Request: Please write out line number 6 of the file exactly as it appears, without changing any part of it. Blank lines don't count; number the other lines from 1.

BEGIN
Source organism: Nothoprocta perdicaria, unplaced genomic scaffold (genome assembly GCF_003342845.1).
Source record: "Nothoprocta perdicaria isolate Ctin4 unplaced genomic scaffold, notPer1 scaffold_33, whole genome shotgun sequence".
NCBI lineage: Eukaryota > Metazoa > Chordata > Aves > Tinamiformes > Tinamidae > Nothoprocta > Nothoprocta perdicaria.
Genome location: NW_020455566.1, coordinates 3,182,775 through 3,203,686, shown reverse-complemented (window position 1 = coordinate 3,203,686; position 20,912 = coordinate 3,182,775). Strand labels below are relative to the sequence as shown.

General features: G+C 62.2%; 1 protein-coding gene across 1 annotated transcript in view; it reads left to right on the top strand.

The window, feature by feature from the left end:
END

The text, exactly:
The window, feature by feature from the left end: